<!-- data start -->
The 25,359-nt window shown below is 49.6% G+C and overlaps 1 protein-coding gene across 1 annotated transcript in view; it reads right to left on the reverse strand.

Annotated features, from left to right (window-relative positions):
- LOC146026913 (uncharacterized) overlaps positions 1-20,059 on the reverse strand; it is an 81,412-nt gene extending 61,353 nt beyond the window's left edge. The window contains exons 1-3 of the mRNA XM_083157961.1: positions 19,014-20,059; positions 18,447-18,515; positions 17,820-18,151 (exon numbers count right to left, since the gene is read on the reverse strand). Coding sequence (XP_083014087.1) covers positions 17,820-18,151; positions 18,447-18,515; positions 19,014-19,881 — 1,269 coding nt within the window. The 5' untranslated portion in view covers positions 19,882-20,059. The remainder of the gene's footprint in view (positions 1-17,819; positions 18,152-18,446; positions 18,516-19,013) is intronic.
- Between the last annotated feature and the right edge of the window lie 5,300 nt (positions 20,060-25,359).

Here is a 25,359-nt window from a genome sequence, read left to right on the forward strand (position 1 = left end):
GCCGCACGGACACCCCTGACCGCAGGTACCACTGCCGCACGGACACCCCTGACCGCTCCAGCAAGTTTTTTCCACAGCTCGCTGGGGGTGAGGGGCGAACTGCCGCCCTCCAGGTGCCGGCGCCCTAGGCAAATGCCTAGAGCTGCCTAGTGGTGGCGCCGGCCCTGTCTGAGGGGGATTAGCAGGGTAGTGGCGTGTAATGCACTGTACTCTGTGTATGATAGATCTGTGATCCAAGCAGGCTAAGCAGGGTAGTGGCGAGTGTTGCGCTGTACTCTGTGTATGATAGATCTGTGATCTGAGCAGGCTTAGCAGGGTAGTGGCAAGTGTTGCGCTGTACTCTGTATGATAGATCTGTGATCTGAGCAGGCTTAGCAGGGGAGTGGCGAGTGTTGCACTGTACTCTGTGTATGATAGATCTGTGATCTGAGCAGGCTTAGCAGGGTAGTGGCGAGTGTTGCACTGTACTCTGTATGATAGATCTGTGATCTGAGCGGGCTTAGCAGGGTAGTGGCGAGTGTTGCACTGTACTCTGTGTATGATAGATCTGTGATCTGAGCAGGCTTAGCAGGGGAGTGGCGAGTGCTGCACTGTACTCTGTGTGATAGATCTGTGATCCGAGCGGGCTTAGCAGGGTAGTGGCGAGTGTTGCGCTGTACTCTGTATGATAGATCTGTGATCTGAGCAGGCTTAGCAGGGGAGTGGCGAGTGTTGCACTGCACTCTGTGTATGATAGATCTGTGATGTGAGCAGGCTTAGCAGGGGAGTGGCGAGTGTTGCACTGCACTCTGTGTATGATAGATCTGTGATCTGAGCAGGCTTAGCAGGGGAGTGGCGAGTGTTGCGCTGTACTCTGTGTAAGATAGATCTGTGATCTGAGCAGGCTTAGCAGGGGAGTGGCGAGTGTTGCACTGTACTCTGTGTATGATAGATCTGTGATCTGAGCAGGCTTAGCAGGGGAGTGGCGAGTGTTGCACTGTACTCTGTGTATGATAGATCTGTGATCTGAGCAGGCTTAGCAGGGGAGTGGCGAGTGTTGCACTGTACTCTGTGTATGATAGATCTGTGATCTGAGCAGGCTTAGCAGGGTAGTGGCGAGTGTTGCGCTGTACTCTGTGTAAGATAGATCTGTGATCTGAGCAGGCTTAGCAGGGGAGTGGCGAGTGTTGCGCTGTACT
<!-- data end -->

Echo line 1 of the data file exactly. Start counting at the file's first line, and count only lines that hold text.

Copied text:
The 25,359-nt window shown below is 49.6% G+C and overlaps 1 protein-coding gene across 1 annotated transcript in view; it reads right to left on the reverse strand.